Wednesday, October 7, 2009
Celia Cruz, 1925-2003: "The Queen of Salsa" from Voice of America
I'm Steve Ember.
And I'm Faith Lapidus with People in America in VOA Special English. Today, we tell about Celia Cruz. She was one of the most influential and energetic female singers in the history of Afro-Cuban Music. More than seventy of her albums help document the history of the music known as salsa.
That song was "Tu Voz", which means "Your Voice" in Spanish. It was a hit song performed by Celia Cruz and her band, La Sonora Matancera, in nineteen fifty-two. They performed many hit songs. They toured all over the world together spreading the sounds of Cuba. "Tu Voz" is about love and desire. The music helps to transport you to the sunny streets of Havana, Cuba. Like most of the songs of Celia Cruz, this music makes you want to start dancing.
Her father wanted her to be a teacher. But Celia wanted a career in music. She later said that she was both a singer and a teacher. She said that her music taught the world about Cuban culture and the happiness of living life to the fullest.
Music is an important part of the cultural life of Cubans. During the nineteen thirties and forties in Havana, Celia heard many kinds of music. Famous music groups and singers would perform live on the radio. She could listen to dance music like the rumba, mambo and guaracha. These kinds of songs were influenced by the music of Africa and Spain. This Cuban music or "son" is defined by the beat of the drum and the call of the singer. It is music made for dancing.
In nineteen forty-seven Celia started studying at the Cuban Conservatory of Music. She was discovered a few years later by the music group La Sonora Matancera. This group of was one of Cuba's most famous orchestras. Their lead singer had just left the band, so they needed a new performer. When the group heard Celia's voice, they hired her immediately.
In the early nineteen sixties, great political changes took place in Cuba. After a revolution, the communist leader Fidel Castro took power in the country. Like many other Cubans, Celia Cruz decided to move to the United States. She later became an American citizen and never again returned to her country.
A few years later, she married the trumpet player of her band, Pedro Knight. Soon Cruz and her husband separated from La Sonora Matancera. They had played together for fifteen years. But it was time to explore new musical choices.
Celia Cruz lived in New York City where Latin music could be heard in many forms. Many musicians were experimenting with mixing different traditions, rhythms, and styles. The music known as salsa was a combination of Cuban "son" with other Latin sounds. This music expressed the happiness and the pain of life in Latin American communities.
And her dancing was as energetic as her voice. Here is a recording of Cruz singing "Isadora" with Johnny Pacheco and the Fania All Stars.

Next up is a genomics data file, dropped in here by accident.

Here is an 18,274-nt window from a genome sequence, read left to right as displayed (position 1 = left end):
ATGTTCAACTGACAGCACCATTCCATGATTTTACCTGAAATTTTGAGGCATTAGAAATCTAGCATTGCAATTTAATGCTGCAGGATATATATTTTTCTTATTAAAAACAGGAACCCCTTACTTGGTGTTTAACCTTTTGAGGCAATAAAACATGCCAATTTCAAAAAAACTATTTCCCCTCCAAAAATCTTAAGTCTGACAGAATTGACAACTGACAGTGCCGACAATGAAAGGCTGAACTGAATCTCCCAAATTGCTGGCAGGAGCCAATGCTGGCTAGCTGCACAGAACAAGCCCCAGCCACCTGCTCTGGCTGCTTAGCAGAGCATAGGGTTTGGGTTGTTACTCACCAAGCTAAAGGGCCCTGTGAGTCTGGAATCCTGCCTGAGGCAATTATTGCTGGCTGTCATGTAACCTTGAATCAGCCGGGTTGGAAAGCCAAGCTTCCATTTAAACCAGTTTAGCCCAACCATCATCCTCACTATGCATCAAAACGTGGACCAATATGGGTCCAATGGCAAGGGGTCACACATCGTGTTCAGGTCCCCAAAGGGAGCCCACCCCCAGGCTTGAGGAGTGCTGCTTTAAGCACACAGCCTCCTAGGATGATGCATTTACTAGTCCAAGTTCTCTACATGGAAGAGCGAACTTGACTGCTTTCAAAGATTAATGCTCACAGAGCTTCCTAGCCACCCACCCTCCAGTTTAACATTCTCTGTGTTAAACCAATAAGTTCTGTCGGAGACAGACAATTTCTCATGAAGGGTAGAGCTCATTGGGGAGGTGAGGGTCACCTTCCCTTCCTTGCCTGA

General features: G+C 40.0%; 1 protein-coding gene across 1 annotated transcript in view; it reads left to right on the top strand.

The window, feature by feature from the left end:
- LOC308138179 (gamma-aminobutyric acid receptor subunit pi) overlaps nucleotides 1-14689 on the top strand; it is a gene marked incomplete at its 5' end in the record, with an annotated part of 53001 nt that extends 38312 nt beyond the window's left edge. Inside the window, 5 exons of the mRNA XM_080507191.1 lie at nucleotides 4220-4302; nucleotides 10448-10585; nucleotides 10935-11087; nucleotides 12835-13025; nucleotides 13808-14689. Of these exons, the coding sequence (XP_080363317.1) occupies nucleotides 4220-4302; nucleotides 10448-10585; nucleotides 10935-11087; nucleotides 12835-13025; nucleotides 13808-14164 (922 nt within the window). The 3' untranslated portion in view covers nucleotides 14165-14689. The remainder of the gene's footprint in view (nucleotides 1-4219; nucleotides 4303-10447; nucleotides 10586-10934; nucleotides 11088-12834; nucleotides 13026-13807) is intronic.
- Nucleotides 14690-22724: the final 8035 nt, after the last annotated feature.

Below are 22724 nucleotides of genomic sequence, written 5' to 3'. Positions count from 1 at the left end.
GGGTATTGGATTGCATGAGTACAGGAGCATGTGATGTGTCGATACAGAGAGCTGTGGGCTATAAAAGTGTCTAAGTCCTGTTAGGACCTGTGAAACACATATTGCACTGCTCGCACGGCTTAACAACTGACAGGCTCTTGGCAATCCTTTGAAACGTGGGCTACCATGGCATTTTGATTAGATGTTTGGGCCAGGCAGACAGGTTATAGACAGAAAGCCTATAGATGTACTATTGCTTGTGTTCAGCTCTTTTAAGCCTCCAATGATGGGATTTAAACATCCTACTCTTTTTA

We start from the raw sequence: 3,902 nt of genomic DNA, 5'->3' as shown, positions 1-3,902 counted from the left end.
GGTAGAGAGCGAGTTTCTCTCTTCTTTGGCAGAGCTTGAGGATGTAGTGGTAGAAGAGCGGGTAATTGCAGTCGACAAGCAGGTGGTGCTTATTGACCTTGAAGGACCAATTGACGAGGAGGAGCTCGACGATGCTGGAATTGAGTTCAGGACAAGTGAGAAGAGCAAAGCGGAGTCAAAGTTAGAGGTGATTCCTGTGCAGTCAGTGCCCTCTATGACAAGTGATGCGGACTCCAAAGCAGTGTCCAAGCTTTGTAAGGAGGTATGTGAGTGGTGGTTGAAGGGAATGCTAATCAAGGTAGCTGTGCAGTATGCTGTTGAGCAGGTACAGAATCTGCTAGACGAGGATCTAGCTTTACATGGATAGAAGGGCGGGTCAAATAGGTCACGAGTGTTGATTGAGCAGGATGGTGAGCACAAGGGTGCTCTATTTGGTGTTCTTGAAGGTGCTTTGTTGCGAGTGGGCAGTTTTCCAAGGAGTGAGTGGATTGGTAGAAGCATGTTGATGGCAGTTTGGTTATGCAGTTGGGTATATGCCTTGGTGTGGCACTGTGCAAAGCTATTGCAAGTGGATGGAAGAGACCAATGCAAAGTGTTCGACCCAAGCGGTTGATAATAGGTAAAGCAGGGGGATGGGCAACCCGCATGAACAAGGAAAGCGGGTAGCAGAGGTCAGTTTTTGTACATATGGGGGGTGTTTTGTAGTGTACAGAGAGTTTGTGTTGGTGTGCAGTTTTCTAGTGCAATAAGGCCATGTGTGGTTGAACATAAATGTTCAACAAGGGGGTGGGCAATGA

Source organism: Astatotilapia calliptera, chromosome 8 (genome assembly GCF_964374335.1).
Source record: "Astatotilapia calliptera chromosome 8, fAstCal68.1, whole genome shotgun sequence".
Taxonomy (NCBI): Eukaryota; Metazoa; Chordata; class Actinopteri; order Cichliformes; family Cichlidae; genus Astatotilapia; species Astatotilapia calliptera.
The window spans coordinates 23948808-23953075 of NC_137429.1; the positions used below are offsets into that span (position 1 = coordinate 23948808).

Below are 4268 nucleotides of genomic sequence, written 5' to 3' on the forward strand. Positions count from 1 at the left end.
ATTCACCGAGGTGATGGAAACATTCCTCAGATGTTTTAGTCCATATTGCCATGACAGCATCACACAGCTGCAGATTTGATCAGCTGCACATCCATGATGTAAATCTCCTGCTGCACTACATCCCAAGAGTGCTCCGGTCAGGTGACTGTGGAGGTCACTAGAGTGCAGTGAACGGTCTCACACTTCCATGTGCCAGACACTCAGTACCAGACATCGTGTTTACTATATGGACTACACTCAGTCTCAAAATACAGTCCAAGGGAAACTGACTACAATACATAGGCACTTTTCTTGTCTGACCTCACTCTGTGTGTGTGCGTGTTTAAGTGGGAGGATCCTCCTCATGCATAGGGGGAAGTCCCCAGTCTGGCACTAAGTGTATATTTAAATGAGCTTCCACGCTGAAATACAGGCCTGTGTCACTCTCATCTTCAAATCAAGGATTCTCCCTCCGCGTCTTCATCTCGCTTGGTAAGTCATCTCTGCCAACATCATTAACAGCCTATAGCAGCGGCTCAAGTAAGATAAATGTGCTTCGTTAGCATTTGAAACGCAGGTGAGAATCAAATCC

During the nineteen seventies Celia Cruz became famous for calling out "Azúcar!" while singing. This word means "sugar" in Spanish. Cruz would shout out this word to energize her band and her audience. You can hear her saying this word in many recordings.
Celia Cruz always enjoyed taking on new projects. She sang many songs with musicians that were not salsa performers. For example, she sang with the hip-hop singer Wyclef Jean on one of his albums. She also sang with musicians such as David Byrne and Patti Labelle. Cruz also appeared in several movies. One of her most well known roles was in the film "The Mambo Kings" in nineteen ninety-two. Not surprisingly, Cruz plays the part of a salsa singer. Here is Cruz performing the song "Guantanamera" from the sound track of this movie.
Celia Cruz enjoyed a full and successful life. She won many Grammy Awards. With her seventy albums, she became the most famous voice of salsa music. She was a strong and powerful woman in a music industry made up mostly of men. Celia Cruz also used her fame to help other people.
In two thousand two, her husband started the Celia Cruz Foundation. This organization gives money to poor students who want to study music. It also helps cancer patients.
In two thousand three, Celia Cruz died as a result of brain cancer. Her life was celebrated at two funerals. Hundreds of thousands of people attended the funerals. Actors, politicians, musicians as well as thousands of fans attended to say goodbye to the Queen of Salsa.
We leave you with the song "Rie y Llora" from Celia Cruz's last album. It is a song about laughing and crying. Cruz reminds her listeners to live their lives fully and enjoy every moment.
This program was written and produced by Dana Demange. I'm Steve Ember.
And I'm Faith Lapidus. Join us again next week for PEOPLE IN AMERICA in VOA Special English.
1. Celia Cruz was born in ______________ .
2. She was famous for the mixture of Latin sounds known as ____________ .
3. In the sixties, Cruz left her country because of _______________ .
4. In the song "Caramelos", Celia Cruz tells the story of _____________ .
5. For her live performances, Celia Cruz usually wore _______________ .
6. Most of the time, when you listen to Celia Cruz, you feel like _______________ .
7. Cuban music is heavily influenced by rhythms and sounds that are ______________ .
8. The credit for discovering the wonderful voice of Celia Cruz should go to _____________.
9. Another name for this article could be "________________ ."
10. This article is mainly about ________________ .
National Hispanic Heritage Month: September 15th to October 15th.